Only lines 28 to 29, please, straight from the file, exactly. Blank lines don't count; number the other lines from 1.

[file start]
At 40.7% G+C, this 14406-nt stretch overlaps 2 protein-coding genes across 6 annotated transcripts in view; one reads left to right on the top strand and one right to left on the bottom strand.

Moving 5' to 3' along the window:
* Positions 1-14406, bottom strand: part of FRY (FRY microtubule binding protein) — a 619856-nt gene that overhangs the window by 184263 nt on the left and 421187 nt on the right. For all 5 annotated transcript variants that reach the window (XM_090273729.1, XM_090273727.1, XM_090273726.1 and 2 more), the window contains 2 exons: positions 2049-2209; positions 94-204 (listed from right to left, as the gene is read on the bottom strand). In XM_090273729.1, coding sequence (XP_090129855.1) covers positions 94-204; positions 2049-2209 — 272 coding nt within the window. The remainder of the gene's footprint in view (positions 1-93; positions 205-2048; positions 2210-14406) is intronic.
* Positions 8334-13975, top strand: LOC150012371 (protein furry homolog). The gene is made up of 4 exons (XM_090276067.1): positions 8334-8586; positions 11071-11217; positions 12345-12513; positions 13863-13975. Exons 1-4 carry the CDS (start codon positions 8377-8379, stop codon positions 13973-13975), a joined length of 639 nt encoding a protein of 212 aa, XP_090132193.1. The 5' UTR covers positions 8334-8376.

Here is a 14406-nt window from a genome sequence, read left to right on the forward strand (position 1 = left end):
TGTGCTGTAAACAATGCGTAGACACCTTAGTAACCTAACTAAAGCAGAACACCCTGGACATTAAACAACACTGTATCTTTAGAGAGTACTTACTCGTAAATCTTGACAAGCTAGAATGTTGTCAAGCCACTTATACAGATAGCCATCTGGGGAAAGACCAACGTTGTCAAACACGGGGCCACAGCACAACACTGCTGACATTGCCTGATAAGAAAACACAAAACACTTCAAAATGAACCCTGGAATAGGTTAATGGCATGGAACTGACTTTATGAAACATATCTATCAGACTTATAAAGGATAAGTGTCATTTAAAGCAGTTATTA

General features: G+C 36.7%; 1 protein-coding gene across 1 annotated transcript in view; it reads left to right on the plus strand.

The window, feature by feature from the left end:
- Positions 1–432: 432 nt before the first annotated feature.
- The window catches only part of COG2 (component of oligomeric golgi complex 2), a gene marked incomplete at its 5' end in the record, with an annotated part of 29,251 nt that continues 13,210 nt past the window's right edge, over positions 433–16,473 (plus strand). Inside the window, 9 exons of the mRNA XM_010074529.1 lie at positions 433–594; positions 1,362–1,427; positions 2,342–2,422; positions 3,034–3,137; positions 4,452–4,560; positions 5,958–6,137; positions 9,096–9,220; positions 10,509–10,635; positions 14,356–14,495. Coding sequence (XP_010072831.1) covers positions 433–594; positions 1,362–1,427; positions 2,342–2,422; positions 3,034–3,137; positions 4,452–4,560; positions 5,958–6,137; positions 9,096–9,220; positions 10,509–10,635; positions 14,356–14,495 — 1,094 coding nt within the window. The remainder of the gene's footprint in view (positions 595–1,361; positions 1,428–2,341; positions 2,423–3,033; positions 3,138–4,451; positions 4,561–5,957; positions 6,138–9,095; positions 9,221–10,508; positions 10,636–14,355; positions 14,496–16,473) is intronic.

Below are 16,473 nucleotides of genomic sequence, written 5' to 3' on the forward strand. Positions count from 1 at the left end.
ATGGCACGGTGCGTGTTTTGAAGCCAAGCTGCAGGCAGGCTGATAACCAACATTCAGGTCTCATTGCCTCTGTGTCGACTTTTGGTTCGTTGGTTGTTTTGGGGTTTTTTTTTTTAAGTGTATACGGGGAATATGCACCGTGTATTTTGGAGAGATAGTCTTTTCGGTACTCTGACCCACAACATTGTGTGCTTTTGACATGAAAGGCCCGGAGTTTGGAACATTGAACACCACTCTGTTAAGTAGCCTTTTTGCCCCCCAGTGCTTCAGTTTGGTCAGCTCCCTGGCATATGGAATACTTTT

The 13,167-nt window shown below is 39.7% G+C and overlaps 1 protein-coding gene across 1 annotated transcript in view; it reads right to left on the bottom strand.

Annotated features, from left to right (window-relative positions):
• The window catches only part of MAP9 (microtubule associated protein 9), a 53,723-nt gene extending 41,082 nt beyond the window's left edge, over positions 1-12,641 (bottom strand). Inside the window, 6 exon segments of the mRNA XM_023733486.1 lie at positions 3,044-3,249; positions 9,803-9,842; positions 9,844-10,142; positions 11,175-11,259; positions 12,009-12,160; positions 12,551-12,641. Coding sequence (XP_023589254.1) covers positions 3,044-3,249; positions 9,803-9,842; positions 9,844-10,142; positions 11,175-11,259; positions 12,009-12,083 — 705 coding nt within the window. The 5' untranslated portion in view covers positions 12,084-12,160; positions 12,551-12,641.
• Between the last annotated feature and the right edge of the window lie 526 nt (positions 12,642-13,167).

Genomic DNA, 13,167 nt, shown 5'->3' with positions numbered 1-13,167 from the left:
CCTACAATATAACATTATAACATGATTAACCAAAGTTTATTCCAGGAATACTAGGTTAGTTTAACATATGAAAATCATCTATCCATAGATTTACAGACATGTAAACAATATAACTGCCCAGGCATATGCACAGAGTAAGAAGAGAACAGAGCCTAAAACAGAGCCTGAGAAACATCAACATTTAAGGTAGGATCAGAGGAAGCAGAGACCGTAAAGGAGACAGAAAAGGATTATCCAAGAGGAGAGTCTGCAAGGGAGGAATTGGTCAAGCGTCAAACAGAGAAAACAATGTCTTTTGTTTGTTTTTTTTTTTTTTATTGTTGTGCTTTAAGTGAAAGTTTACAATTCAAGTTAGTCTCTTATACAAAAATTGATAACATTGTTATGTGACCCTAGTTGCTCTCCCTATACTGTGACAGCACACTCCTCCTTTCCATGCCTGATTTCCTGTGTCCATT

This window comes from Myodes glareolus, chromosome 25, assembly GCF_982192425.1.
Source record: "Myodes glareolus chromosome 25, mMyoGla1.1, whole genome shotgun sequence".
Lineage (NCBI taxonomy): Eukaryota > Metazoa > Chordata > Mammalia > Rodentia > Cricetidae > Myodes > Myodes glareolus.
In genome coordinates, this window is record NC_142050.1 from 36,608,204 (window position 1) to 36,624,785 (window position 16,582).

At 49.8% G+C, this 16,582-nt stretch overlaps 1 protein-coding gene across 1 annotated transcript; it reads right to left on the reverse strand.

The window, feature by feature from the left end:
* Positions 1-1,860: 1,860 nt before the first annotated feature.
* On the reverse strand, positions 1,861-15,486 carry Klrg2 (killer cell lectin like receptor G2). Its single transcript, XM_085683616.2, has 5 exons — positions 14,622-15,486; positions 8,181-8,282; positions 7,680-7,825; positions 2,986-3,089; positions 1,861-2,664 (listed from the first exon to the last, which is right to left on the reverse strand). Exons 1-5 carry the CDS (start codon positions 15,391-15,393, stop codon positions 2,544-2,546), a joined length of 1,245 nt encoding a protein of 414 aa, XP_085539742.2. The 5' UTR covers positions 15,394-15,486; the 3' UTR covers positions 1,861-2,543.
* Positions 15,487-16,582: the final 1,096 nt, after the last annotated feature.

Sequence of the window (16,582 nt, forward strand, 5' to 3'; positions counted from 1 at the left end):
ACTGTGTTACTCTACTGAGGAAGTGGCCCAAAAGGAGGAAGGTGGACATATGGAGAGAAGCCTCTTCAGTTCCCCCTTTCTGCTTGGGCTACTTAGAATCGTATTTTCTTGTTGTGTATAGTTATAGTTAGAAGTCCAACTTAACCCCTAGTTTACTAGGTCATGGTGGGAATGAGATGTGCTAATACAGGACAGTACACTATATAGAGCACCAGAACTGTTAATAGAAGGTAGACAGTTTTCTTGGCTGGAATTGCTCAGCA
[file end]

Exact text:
Sequence of the window (16,582 nt, forward strand, 5' to 3'; positions counted from 1 at the left end):
ACTGTGTTACTCTACTGAGGAAGTGGCCCAAAAGGAGGAAGGTGGACATATGGAGAGAAGCCTCTTCAGTTCCCCCTTTCTGCTTGGGCTACTTAGAATCGTATTTTCTTGTTGTGTATAGTTATAGTTAGAAGTCCAACTTAACCCCTAGTTTACTAGGTCATGGTGGGAATGAGATGTGCTAATACAGGACAGTACACTATATAGAGCACCAGAACTGTTAATAGAAGGTAGACAGTTTTCTTGGCTGGAATTGCTCAGCA